Beginning drivers are more than five times more likely to be involved in a crash than those with 20 years of experience. (Black Press files)

Beginning drivers are more than five times more likely to be involved in a crash than those with 20 years of experience. (Black Press files)

Making B.C.’s inexperienced drivers smarter than their phones

ICBC expands ‘telematics’ pilot to track speeding, hard braking, distraction

Inexperienced drivers will pay more for their vehicle insurance starting next year, and the Insurance Corp. of B.C. is inviting up to 7,000 of them to sign up for a smartphone-based training program to improve their skills.

The expanded “telematics” pilot project is open to drivers with less than five years of experience as a fully licensed driver. That includes “novice” drivers in B.C.’s graduated licence program.

An initial pilot program for recording drivers’ speed, braking and level of distraction showed enough results to expand the program with a small in-vehicle device that communicates with an app installed on a smartphone, ICBC says.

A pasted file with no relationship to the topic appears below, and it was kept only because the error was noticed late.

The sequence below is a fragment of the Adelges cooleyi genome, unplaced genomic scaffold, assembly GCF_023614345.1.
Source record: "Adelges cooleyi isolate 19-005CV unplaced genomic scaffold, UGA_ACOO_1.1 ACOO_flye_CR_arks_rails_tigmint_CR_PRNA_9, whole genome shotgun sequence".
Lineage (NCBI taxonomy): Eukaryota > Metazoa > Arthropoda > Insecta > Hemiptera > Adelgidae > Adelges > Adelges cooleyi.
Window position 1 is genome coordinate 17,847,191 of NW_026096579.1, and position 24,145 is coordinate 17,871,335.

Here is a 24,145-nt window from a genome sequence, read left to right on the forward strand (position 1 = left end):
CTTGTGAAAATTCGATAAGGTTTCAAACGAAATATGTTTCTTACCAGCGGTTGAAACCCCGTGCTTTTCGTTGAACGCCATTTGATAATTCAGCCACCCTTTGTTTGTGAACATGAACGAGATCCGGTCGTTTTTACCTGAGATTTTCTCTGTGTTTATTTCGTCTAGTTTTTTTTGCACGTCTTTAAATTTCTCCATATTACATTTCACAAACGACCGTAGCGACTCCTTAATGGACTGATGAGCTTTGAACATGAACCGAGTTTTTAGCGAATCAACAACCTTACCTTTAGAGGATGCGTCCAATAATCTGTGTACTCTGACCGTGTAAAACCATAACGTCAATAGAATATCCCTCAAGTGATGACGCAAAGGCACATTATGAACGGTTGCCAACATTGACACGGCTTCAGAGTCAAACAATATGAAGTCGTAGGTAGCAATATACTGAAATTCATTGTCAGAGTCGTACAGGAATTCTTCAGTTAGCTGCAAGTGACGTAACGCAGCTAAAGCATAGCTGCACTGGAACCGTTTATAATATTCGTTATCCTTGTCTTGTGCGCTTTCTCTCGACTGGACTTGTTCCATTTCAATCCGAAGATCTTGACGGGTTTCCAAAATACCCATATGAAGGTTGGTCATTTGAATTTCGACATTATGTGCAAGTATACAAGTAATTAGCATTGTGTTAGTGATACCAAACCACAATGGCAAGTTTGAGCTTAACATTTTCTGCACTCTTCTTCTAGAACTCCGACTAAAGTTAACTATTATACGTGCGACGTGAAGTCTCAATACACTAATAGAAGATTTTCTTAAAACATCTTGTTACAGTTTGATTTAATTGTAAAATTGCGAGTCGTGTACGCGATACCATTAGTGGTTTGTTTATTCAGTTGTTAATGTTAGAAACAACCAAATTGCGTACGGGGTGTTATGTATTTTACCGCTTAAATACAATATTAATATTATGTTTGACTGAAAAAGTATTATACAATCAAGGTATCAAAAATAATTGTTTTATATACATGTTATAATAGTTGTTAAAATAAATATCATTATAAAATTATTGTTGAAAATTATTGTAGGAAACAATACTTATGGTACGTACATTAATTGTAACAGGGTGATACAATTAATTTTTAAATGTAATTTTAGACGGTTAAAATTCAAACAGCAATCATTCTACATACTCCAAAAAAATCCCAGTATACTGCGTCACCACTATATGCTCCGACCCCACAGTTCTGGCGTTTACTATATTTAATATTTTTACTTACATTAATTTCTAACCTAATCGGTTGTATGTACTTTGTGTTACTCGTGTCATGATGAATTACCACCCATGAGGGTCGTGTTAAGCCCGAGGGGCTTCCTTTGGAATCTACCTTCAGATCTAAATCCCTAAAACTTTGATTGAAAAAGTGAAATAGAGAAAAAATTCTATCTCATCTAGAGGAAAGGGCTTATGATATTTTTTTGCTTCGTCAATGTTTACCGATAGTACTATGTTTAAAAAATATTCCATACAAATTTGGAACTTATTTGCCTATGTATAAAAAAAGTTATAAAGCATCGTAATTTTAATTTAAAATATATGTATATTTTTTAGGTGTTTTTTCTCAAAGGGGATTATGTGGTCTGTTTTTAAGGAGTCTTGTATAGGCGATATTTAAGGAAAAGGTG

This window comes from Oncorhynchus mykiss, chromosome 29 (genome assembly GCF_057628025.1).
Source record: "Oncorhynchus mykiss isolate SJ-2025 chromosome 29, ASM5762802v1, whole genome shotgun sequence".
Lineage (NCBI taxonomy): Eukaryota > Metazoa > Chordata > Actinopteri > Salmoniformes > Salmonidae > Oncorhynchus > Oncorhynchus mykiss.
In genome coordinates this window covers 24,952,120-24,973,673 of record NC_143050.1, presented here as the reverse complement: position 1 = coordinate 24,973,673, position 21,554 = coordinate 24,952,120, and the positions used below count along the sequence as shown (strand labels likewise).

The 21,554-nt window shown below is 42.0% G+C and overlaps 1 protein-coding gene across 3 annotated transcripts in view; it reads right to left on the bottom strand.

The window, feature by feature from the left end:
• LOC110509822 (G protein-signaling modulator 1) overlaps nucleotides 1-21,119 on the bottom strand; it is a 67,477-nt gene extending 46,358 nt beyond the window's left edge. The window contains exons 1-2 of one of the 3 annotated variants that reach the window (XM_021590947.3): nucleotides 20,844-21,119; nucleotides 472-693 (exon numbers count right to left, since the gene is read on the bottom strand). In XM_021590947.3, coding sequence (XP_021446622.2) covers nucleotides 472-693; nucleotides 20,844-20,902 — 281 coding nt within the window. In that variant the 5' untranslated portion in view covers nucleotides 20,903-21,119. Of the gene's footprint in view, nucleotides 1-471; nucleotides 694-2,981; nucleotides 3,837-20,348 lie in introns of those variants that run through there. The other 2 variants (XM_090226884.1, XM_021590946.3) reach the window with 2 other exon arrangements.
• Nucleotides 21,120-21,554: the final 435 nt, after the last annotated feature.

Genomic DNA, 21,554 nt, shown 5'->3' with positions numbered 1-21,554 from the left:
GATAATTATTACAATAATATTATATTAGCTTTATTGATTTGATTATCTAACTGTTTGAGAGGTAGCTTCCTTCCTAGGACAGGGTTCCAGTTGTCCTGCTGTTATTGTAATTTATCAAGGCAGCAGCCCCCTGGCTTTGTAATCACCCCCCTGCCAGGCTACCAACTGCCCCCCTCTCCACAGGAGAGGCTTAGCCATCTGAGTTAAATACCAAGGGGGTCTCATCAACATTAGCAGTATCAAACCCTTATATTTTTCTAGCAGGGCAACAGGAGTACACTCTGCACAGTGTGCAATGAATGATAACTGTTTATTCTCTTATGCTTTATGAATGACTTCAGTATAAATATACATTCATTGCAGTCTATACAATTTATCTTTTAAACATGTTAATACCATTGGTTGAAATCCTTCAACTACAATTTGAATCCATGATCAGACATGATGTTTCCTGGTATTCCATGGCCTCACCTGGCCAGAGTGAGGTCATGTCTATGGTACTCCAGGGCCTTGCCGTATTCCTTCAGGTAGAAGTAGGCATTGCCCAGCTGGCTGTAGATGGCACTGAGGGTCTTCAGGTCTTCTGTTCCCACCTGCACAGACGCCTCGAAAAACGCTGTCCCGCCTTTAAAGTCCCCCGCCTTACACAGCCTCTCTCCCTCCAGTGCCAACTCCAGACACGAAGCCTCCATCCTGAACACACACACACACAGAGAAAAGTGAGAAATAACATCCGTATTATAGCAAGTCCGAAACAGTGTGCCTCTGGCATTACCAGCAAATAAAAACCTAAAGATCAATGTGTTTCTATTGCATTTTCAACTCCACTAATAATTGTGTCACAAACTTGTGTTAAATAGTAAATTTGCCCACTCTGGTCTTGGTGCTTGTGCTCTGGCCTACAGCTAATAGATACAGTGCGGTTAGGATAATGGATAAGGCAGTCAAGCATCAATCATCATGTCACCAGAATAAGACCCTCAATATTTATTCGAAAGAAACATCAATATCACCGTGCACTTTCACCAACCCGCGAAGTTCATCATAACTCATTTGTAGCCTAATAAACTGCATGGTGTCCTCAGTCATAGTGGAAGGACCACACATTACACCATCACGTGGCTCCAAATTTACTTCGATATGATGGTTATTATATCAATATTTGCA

“We heard from those pilot participants that most believed the use of telematics would make the roads safer for everyone,” said ICBC president Nicolas Jiminez. “This is our next step in a thoughtful examination of telematics technology and how it might help keep these drivers safer.”

READ MORE: ICBC moves to tighten safe driver discount rules

ICBC says the most inexperienced drivers, those with less than one year fully licensed, are more than five times more likely to be involved in a crash and for that crash to be severe than a driver with 20 years of experience.

Interested drivers can sign up for updates at icbc.com/driverpilot to apply for the program that will launch next summer.

Rate increases for next year have been approved the B.C. Utilities Commission, which reviews monopoly services such as basic vehicle insurance, electricity and natural gas rates. Inexperienced drivers will have a higher rate that reduces with years of safe driving, and rates will be adjusted to reflect higher risk in urban areas and regional statistics.

The provincial Crown corporation has struggled with rising accident rate and big increases in injury claim and legal costs.

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